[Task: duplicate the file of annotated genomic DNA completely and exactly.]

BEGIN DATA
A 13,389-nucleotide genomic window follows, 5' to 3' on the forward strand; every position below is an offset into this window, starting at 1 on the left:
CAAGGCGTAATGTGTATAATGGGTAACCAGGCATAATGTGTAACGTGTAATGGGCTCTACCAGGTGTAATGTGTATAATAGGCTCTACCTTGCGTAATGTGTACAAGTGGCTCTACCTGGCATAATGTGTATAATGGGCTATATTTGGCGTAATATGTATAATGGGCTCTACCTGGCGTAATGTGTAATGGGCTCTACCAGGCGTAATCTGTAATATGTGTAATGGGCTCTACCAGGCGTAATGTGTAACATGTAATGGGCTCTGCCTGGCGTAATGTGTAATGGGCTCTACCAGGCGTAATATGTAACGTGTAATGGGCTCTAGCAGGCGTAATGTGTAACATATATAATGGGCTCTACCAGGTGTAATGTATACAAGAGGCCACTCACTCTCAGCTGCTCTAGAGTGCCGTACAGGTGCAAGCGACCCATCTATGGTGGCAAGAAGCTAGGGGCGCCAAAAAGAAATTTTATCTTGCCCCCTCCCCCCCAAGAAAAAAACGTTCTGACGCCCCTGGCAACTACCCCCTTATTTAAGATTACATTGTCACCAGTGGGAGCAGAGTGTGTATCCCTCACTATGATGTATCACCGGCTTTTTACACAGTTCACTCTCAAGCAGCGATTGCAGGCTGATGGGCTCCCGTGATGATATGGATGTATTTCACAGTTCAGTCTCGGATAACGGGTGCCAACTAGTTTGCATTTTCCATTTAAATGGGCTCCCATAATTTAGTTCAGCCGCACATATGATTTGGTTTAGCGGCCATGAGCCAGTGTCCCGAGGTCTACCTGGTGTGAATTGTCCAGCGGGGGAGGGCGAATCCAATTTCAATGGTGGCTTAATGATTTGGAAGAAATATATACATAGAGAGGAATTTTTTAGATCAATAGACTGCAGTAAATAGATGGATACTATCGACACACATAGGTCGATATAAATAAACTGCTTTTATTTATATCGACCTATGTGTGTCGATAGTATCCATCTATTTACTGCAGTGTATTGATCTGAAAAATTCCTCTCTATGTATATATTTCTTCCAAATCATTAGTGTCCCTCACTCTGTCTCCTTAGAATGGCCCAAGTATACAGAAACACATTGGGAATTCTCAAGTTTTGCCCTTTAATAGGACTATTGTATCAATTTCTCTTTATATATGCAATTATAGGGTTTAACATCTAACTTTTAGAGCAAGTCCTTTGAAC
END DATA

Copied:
A 13,389-nucleotide genomic window follows, 5' to 3' on the forward strand; every position below is an offset into this window, starting at 1 on the left:
CAAGGCGTAATGTGTATAATGGGTAACCAGGCATAATGTGTAACGTGTAATGGGCTCTACCAGGTGTAATGTGTATAATAGGCTCTACCTTGCGTAATGTGTACAAGTGGCTCTACCTGGCATAATGTGTATAATGGGCTATATTTGGCGTAATATGTATAATGGGCTCTACCTGGCGTAATGTGTAATGGGCTCTACCAGGCGTAATCTGTAATATGTGTAATGGGCTCTACCAGGCGTAATGTGTAACATGTAATGGGCTCTGCCTGGCGTAATGTGTAATGGGCTCTACCAGGCGTAATATGTAACGTGTAATGGGCTCTAGCAGGCGTAATGTGTAACATATATAATGGGCTCTACCAGGTGTAATGTATACAAGAGGCCACTCACTCTCAGCTGCTCTAGAGTGCCGTACAGGTGCAAGCGACCCATCTATGGTGGCAAGAAGCTAGGGGCGCCAAAAAGAAATTTTATCTTGCCCCCTCCCCCCCAAGAAAAAAACGTTCTGACGCCCCTGGCAACTACCCCCTTATTTAAGATTACATTGTCACCAGTGGGAGCAGAGTGTGTATCCCTCACTATGATGTATCACCGGCTTTTTACACAGTTCACTCTCAAGCAGCGATTGCAGGCTGATGGGCTCCCGTGATGATATGGATGTATTTCACAGTTCAGTCTCGGATAACGGGTGCCAACTAGTTTGCATTTTCCATTTAAATGGGCTCCCATAATTTAGTTCAGCCGCACATATGATTTGGTTTAGCGGCCATGAGCCAGTGTCCCGAGGTCTACCTGGTGTGAATTGTCCAGCGGGGGAGGGCGAATCCAATTTCAATGGTGGCTTAATGATTTGGAAGAAATATATACATAGAGAGGAATTTTTTAGATCAATAGACTGCAGTAAATAGATGGATACTATCGACACACATAGGTCGATATAAATAAACTGCTTTTATTTATATCGACCTATGTGTGTCGATAGTATCCATCTATTTACTGCAGTGTATTGATCTGAAAAATTCCTCTCTATGTATATATTTCTTCCAAATCATTAGTGTCCCTCACTCTGTCTCCTTAGAATGGCCCAAGTATACAGAAACACATTGGGAATTCTCAAGTTTTGCCCTTTAATAGGACTATTGTATCAATTTCTCTTTATATATGCAATTATAGGGTTTAACATCTAACTTTTAGAGCAAGTCCTTTGAAC